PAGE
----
Of course, this is just playing devil's advocate, I know that God is genderless. If you are basing your belief in God being male on fatherly aspects, this gives rise to entire logical faults such as creation of life.

The Jews knew of God as both genders, hence the Sephirah having equal numbers of both male and female aspects.


God didn't give birth to anything in that sense, he created it. God has power, he can do that. There is no logical reason why both a male and a female power need to be used to create anything... only to reproduce life, and even then it's only in certain forms of life.

The view that God must also be female since he created anything, puts God into the box of human limitation. I can't create life without a female, but what does that have to do with God? And even with humans giving birth, that's not a real "creation." It's just taking energies and matter that already exist, and through biological processes a new creature is developed. Not at all the same thing as God creating the heavens and the earth out of nothing.

If the Jews knew of God as both genders, why is there not a single reference to him in the entire Jewish Bible as being female? The Sephirah is far from being accepted by all Jews or even a majority, and it was developed much later then the times that the Jewish sacred texts were already written. I'm not sure the exactly when, but it's safe to say it was hundreds of years. It certainly failed to make its way into their Bible, at any rate.

People have freedom to believe anything they want about God, but the Bible says in no uncertain terms that he is male. The Bible also claims to be the Word of God himself, not only divinely inspired but also containing numerous direct quotes from God referring to himself as male. And Jesus Christ confirmed not only that these books were truly the Word of God, but also explicitly confirmed that God was indeed male.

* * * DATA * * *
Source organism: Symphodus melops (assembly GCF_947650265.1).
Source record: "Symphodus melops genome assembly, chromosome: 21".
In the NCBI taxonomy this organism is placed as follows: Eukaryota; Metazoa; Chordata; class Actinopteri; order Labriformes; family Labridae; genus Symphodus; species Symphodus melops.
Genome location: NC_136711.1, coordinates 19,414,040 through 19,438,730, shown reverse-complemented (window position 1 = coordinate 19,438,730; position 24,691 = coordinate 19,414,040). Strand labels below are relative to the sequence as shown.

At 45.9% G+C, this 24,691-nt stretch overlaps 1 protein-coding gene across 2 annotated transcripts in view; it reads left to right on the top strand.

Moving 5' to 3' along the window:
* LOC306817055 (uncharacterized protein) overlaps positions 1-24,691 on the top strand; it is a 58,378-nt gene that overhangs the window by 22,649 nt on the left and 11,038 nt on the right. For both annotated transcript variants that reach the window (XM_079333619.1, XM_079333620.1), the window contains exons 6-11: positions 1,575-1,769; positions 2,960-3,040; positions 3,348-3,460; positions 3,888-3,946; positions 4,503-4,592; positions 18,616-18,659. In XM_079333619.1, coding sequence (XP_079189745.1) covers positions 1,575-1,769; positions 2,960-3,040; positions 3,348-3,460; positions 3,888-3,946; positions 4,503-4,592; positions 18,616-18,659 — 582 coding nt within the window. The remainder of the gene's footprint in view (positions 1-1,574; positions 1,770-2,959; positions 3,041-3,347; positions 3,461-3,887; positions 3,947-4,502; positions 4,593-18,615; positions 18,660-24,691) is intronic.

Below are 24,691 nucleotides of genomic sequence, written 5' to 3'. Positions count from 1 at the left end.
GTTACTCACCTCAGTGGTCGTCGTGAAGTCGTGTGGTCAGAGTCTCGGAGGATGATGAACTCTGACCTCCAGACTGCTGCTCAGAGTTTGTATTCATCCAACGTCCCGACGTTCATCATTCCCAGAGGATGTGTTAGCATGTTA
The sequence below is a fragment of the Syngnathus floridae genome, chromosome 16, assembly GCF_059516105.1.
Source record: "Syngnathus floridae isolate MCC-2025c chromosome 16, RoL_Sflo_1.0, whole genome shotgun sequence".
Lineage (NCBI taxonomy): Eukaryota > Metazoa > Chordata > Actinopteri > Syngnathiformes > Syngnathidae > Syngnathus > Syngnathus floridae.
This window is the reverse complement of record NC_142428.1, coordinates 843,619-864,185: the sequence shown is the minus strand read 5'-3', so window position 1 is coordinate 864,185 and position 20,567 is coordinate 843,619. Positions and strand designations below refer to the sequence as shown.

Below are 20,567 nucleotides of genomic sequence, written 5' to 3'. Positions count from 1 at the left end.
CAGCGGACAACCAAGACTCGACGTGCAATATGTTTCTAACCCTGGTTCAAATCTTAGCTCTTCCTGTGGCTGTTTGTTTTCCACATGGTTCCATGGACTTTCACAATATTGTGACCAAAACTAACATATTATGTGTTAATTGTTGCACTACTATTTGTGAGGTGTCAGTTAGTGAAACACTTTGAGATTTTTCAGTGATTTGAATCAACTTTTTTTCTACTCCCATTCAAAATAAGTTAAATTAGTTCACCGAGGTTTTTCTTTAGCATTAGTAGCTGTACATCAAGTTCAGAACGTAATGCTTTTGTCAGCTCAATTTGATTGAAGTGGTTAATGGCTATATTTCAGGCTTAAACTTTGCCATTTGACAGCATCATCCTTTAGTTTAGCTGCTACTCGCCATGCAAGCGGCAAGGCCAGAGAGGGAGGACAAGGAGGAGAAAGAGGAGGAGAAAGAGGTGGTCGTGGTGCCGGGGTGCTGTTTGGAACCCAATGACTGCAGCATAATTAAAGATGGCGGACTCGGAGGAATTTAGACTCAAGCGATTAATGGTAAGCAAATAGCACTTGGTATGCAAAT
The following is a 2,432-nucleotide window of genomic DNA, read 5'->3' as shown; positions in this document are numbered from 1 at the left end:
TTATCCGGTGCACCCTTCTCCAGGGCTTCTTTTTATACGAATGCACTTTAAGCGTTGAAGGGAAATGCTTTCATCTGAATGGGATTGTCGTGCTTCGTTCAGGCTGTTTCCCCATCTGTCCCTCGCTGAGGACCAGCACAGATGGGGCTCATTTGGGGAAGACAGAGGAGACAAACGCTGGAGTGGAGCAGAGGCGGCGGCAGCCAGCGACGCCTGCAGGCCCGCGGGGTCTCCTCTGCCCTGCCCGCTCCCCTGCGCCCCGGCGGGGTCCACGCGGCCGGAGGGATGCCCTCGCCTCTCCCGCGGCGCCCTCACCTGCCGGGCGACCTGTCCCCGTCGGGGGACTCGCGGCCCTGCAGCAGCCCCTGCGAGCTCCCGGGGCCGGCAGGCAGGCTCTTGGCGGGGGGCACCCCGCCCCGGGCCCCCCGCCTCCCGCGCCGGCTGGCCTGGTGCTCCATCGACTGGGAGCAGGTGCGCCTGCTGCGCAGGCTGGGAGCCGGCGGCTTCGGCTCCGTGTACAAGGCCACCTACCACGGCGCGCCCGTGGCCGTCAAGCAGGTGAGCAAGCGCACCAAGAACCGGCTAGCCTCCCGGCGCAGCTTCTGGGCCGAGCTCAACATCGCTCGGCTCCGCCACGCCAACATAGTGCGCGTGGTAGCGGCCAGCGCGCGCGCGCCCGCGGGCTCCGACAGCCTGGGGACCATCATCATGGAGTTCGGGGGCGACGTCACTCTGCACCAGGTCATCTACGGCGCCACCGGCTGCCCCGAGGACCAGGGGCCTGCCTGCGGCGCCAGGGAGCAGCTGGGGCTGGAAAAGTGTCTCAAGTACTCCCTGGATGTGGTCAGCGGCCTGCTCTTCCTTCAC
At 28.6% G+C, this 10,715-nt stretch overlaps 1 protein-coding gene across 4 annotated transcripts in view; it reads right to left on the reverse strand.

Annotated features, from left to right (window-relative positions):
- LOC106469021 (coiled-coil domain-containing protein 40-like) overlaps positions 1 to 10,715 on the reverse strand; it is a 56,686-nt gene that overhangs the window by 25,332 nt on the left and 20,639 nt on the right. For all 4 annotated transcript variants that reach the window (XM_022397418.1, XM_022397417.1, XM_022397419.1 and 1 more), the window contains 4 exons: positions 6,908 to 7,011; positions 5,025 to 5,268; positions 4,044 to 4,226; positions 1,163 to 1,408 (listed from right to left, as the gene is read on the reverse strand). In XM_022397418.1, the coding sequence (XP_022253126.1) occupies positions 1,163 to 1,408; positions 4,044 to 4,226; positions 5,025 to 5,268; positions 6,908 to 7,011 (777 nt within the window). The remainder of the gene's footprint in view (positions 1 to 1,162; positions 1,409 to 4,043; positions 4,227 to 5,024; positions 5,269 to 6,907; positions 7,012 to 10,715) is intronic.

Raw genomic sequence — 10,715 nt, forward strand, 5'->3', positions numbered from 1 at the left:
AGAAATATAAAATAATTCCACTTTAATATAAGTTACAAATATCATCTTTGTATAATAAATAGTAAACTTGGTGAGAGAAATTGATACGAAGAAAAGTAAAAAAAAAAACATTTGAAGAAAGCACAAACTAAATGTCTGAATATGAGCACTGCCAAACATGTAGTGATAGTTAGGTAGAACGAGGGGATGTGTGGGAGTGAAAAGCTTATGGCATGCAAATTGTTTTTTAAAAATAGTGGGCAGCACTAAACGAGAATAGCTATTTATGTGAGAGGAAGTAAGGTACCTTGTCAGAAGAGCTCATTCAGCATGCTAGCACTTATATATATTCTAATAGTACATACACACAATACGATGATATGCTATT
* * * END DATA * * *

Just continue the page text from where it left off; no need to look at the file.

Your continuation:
PostPosted: Thu Apr 02, 2009 8:09 pm
Crimson Raccoon Wrote:
divineseraph Wrote:
So then who is the Mother?

As we know, a father alone is impotent to create life and would only spread pointless seeds. So thus, God must be a woman to be the Mother, as She gave birth to all existence.

Of course, this is just playing devil's advocate, I know that God is genderless. If you are basing your belief in God being male on fatherly aspects, this gives rise to entire logical faults such as creation of life.

The Jews knew of God as both genders, hence the Sephirah having equal numbers of both male and female aspects.


God didn't give birth to anything in that sense, he created it. God has power, he can do that. There is no logical reason why both a male and a female power need to be used to create anything... only to reproduce life, and even then it's only in certain forms of life.